Digitization has widely changed and revitalized the world, including the art world where more and more digital platforms arise, thus creating completely new ways for both artists, collectors and gallerists to navigate the art scene. Which role does the new digital landscape play for VNH Gallery?
We are still quite sensitive to the question of digitalization in the art world. Nonetheless, it is with great curiosity and interest that we follow the different ways in which it spreads over the market and the art world at large.

VNH Gallery
Exhibition view of “Hundred Thousand Light Years” by Gao Weigang. Courtesy of the artist & VNH Gallery. Photo by Claire Dorn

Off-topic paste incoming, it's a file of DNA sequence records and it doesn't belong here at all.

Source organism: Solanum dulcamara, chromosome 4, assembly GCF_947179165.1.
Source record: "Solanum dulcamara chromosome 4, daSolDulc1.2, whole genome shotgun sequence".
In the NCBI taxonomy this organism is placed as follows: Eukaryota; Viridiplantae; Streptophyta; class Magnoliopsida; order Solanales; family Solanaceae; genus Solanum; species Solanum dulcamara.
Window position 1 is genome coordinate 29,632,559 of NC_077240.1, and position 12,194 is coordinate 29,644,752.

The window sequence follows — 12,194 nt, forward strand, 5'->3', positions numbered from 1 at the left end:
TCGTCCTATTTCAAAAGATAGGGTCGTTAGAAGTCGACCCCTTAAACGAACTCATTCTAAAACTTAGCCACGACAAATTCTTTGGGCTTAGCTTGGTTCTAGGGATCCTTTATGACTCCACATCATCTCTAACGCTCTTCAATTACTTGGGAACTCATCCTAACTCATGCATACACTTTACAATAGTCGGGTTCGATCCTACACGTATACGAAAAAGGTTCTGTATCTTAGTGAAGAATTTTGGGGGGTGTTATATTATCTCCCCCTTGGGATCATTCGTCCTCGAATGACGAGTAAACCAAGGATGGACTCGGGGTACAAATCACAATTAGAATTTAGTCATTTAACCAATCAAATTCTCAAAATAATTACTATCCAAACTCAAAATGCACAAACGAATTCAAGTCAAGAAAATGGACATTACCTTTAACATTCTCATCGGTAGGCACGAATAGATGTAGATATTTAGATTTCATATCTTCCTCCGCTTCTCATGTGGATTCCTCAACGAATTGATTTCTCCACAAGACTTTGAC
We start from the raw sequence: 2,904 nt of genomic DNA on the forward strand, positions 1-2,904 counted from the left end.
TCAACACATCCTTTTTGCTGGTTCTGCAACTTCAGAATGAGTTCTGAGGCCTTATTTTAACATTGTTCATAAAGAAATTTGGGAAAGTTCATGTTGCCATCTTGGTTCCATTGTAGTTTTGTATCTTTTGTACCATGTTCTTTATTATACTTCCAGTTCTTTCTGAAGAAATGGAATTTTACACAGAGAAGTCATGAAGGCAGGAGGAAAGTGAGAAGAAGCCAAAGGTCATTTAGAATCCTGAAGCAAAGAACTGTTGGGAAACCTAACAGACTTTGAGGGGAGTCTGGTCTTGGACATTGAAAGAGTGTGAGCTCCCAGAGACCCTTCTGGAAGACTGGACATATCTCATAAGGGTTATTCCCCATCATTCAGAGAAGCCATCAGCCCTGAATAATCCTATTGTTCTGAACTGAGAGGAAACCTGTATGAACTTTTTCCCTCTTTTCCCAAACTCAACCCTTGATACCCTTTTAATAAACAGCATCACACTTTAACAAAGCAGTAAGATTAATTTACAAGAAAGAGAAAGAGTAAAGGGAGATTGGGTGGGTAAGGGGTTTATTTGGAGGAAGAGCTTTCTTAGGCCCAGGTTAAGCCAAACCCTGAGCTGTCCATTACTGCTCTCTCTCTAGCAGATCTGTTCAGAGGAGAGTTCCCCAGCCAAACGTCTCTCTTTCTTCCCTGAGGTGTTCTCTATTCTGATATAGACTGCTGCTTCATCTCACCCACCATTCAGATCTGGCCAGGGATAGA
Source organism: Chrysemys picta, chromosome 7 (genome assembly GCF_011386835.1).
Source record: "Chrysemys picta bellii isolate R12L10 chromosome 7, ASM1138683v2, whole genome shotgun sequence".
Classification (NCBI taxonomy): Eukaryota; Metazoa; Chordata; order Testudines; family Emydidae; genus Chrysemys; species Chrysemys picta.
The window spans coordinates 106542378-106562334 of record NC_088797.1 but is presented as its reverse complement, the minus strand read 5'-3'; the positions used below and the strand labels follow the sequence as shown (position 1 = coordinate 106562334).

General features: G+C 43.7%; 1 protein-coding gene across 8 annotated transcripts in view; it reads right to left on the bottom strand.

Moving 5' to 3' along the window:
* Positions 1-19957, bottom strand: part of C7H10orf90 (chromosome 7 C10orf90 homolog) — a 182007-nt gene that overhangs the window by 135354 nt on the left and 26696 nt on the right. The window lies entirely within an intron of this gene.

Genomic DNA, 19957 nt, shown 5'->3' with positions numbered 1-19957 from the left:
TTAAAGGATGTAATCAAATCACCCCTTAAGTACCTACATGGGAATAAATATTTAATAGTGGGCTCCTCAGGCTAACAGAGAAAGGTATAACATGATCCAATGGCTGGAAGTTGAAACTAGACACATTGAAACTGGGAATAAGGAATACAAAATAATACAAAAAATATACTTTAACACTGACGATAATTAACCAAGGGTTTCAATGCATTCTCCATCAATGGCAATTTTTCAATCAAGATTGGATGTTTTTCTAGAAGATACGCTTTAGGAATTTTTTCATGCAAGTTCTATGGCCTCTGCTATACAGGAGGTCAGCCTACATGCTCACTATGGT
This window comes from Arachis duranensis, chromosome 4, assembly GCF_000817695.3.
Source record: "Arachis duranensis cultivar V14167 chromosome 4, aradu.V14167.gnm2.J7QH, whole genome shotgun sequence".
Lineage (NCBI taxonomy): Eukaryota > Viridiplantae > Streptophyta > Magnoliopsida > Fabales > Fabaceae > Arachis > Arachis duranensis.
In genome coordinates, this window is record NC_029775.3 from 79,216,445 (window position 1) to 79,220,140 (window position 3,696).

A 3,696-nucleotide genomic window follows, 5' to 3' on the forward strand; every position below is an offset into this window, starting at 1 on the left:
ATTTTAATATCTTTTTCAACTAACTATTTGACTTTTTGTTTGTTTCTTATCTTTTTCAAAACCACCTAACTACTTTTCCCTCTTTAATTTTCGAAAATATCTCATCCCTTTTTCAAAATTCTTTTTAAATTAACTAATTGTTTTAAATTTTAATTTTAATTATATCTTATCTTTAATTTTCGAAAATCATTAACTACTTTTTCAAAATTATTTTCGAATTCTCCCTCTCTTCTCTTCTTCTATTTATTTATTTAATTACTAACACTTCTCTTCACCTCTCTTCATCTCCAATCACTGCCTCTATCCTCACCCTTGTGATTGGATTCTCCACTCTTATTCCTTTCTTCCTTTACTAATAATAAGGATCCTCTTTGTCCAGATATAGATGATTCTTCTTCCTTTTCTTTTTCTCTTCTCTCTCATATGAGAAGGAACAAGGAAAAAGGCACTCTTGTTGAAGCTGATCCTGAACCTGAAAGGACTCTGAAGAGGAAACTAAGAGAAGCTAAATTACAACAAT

For some people, stepping into a gallery for the first time can seem intimidating. How do you address and open up your gallery for new visitors?
We often organize special events during our exhibitions, which are open to the public. In order to reach the widest public possible, we have also organized kids workshops on several occasions around main themes or recurring elements selected from the exhibitions presented such as Michelangelo Pistoletto’s mirrors or the glitter on Chris Martin’s large-scale paintings. That is why we have chosen to participate at Paris Gallery Weekend and offer a kids workshop next Sunday (May 27th) around our current exhibition of Eric Croes, focusing on the main theme of his ceramic lamps: the sea and its mythology.